Verheyen says although the danger from the glacier is undeniable – the lake flooded in 1941, destroying a third Huarez, causing 1,800 casualties – proving this within legal parameters is trickier. RWE constantly offers data purporting to show there’s no risk of glacier lake outburst flood locally, and Peruvian officials play down the danger to avoid panic and keep tourists coming. The court is going to the glacier is to assess the immediacy of the risk.

Saul chuckles at the thought of those important people going to his two-storey adobe house. A site visit is usual under Germany’s 1900s nuisance law, but more commonly involves going round the block to see if neighbours are causing a nuisance with smells or other irritants – not half a world away to stare into a glacier lake. Since there are no specific laws punishing such climate change harm – although “ecocide” is slowly being recognized – the lawyers cannily framed the relationship between Saul and RWE as a neighbourly one.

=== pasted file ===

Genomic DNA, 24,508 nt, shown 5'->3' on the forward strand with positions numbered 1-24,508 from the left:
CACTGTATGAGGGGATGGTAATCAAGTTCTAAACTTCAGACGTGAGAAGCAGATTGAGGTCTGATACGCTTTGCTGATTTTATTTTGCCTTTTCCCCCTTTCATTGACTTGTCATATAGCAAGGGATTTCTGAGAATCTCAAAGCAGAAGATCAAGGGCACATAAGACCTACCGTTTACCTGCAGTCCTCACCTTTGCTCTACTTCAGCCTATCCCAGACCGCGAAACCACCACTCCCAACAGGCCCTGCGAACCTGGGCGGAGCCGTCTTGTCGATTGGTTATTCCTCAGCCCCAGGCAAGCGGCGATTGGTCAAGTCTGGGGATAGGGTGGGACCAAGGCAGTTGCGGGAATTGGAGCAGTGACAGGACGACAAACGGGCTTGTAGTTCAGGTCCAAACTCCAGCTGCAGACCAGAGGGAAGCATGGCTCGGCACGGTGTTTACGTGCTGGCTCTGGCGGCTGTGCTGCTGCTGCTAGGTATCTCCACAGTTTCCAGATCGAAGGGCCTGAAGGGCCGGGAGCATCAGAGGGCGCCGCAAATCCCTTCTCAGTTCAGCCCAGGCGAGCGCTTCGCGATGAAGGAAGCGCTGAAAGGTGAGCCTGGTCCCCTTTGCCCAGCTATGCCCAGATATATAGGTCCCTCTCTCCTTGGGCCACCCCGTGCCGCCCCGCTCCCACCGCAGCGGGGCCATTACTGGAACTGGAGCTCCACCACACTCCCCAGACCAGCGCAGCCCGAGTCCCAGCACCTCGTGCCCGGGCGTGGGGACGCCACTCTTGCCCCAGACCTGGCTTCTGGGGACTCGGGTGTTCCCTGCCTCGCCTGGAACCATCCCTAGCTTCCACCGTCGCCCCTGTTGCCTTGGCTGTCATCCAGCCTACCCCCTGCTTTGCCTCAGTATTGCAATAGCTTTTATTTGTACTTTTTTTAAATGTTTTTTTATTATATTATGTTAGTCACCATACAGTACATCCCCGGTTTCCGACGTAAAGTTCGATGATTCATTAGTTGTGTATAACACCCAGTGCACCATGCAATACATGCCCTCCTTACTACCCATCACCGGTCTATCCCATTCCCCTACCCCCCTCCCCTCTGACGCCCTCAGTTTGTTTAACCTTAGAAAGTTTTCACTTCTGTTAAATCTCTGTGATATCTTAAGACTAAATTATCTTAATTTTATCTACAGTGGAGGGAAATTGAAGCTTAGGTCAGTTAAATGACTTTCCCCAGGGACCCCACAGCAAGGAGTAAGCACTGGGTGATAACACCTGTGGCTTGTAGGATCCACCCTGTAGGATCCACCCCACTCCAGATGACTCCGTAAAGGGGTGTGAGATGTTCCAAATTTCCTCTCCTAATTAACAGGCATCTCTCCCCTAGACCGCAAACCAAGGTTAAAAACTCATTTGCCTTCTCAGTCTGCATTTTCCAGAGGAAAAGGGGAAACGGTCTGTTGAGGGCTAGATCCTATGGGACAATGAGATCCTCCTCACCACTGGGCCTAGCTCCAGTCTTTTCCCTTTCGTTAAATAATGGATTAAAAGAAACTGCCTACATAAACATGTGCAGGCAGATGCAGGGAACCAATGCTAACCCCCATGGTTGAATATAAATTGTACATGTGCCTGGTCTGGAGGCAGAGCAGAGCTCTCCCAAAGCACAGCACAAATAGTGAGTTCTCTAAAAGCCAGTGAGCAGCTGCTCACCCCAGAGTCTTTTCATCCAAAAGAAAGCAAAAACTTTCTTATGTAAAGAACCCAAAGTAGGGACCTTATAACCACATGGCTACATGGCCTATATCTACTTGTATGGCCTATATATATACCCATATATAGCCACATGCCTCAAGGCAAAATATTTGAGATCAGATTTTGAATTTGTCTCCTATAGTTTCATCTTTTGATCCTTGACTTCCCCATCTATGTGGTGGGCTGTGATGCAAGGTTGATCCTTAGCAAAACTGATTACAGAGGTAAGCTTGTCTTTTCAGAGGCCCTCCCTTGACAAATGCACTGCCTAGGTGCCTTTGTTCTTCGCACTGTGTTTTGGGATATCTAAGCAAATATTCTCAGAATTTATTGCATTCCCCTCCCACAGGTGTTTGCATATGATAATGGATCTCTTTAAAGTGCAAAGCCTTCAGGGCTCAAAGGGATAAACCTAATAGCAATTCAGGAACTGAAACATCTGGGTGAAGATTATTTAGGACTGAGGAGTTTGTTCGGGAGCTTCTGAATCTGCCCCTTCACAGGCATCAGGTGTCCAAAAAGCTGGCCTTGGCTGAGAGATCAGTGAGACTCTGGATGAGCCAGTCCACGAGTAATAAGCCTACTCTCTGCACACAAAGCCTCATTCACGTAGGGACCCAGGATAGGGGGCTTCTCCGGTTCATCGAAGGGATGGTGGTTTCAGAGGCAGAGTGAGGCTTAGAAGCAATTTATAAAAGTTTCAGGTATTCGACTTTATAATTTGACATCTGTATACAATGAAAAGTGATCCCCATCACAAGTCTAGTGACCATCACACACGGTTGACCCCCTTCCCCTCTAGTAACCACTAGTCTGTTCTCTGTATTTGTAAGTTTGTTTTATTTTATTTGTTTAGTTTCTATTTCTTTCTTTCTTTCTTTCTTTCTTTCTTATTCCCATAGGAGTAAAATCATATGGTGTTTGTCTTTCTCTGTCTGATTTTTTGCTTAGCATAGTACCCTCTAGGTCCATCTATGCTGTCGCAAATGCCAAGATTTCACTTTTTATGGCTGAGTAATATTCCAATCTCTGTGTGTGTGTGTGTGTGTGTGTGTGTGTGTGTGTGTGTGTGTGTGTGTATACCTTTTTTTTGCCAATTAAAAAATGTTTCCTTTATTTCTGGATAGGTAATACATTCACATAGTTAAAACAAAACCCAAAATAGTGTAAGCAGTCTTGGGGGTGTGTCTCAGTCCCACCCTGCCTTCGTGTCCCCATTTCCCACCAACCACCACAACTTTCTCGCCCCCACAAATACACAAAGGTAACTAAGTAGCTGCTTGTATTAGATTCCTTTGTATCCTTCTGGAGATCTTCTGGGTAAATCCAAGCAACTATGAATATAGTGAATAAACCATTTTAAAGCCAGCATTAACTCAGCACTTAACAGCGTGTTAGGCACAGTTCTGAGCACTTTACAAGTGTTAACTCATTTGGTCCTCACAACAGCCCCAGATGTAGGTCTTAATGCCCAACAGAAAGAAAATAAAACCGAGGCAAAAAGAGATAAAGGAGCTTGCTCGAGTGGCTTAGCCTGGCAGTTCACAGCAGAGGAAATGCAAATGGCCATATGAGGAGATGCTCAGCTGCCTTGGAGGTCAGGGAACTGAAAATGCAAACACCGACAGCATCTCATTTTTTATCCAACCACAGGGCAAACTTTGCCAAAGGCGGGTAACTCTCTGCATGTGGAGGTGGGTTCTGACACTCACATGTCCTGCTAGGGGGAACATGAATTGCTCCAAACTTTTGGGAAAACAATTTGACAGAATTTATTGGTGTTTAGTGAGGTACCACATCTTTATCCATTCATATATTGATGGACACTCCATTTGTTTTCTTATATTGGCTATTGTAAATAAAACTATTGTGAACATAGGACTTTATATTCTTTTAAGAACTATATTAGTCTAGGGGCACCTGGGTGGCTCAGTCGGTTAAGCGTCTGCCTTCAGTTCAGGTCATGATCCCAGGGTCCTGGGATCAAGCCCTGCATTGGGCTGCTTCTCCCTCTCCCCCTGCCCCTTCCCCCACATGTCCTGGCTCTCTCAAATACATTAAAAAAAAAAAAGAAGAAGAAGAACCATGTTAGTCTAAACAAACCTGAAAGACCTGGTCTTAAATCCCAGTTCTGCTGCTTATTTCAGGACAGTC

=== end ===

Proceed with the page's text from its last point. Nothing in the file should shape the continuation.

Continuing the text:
Luckily for them, the court, with presiding judge, Rolf Meyer, was ready to embrace this interpretation. He spoke for hours in the first hearing, went through reams of scientific evidence and legal arguments, and closed with a nod to the disparity of stature between the modest Peruvian who stands to lose everything, and Europe’s largest energy company, which announced higher-than-expected preliminary earnings last year of €3.65 billion: “I ask you, is this just?” Witnesses said this sparked a shouting match between RWE’s incredulous lawyers and the judges.

The energy company, which also expanded into renewables, thought the case would be dismissed on the count that nobody can prove its particular emissions caused anything. This now sounds old-fashioned, but RWE is pushing back hard.

“They’re disputing everything, the temperature, the glacier retreating, the size of the laguna. It’s astonishing in my mind – there is a consensus in scientific literature that there is a flood risk, but they are disputing the whole value of climate science,” Verheyen said. “For me the best example of the way they’re arguing their case in the court was that all of their emissions could have been taken up by the oceans and the forest.”